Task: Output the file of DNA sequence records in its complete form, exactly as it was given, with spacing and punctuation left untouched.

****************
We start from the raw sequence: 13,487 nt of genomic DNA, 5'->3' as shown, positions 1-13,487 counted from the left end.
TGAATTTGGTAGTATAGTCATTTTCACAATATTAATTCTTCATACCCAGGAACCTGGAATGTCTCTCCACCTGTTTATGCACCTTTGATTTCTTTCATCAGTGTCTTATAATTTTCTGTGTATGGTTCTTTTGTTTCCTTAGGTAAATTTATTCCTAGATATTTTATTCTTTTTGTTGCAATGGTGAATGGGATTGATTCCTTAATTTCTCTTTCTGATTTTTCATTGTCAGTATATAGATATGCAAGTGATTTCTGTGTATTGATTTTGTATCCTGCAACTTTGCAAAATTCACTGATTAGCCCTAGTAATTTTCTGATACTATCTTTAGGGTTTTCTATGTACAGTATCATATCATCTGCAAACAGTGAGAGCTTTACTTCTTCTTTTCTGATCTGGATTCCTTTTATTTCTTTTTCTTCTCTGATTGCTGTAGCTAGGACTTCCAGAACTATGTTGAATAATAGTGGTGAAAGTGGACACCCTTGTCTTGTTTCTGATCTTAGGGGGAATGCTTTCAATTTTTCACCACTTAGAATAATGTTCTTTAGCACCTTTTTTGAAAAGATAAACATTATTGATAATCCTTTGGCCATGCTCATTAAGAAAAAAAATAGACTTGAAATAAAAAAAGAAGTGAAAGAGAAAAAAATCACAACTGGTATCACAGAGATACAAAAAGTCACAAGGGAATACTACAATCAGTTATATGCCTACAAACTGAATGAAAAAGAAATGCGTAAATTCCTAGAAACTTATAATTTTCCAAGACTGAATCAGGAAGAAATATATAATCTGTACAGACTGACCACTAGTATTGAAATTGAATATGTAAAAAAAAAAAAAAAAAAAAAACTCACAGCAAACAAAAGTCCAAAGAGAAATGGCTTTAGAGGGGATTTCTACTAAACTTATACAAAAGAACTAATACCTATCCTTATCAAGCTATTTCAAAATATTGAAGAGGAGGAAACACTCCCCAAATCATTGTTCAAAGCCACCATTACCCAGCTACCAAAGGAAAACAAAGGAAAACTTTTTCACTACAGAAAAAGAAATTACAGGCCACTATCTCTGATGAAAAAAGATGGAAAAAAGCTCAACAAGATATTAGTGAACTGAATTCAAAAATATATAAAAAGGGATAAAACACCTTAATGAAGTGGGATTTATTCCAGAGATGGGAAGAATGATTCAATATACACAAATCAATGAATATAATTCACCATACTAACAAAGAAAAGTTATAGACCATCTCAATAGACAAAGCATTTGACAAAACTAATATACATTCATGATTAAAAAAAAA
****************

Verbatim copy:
We start from the raw sequence: 13,487 nt of genomic DNA, 5'->3' as shown, positions 1-13,487 counted from the left end.
TGAATTTGGTAGTATAGTCATTTTCACAATATTAATTCTTCATACCCAGGAACCTGGAATGTCTCTCCACCTGTTTATGCACCTTTGATTTCTTTCATCAGTGTCTTATAATTTTCTGTGTATGGTTCTTTTGTTTCCTTAGGTAAATTTATTCCTAGATATTTTATTCTTTTTGTTGCAATGGTGAATGGGATTGATTCCTTAATTTCTCTTTCTGATTTTTCATTGTCAGTATATAGATATGCAAGTGATTTCTGTGTATTGATTTTGTATCCTGCAACTTTGCAAAATTCACTGATTAGCCCTAGTAATTTTCTGATACTATCTTTAGGGTTTTCTATGTACAGTATCATATCATCTGCAAACAGTGAGAGCTTTACTTCTTCTTTTCTGATCTGGATTCCTTTTATTTCTTTTTCTTCTCTGATTGCTGTAGCTAGGACTTCCAGAACTATGTTGAATAATAGTGGTGAAAGTGGACACCCTTGTCTTGTTTCTGATCTTAGGGGGAATGCTTTCAATTTTTCACCACTTAGAATAATGTTCTTTAGCACCTTTTTTGAAAAGATAAACATTATTGATAATCCTTTGGCCATGCTCATTAAGAAAAAAAATAGACTTGAAATAAAAAAAGAAGTGAAAGAGAAAAAAATCACAACTGGTATCACAGAGATACAAAAAGTCACAAGGGAATACTACAATCAGTTATATGCCTACAAACTGAATGAAAAAGAAATGCGTAAATTCCTAGAAACTTATAATTTTCCAAGACTGAATCAGGAAGAAATATATAATCTGTACAGACTGACCACTAGTATTGAAATTGAATATGTAAAAAAAAAAAAAAAAAAAAAACTCACAGCAAACAAAAGTCCAAAGAGAAATGGCTTTAGAGGGGATTTCTACTAAACTTATACAAAAGAACTAATACCTATCCTTATCAAGCTATTTCAAAATATTGAAGAGGAGGAAACACTCCCCAAATCATTGTTCAAAGCCACCATTACCCAGCTACCAAAGGAAAACAAAGGAAAACTTTTTCACTACAGAAAAAGAAATTACAGGCCACTATCTCTGATGAAAAAAGATGGAAAAAAGCTCAACAAGATATTAGTGAACTGAATTCAAAAATATATAAAAAGGGATAAAACACCTTAATGAAGTGGGATTTATTCCAGAGATGGGAAGAATGATTCAATATACACAAATCAATGAATATAATTCACCATACTAACAAAGAAAAGTTATAGACCATCTCAATAGACAAAGCATTTGACAAAACTAATATACATTCATGATTAAAAAAAAA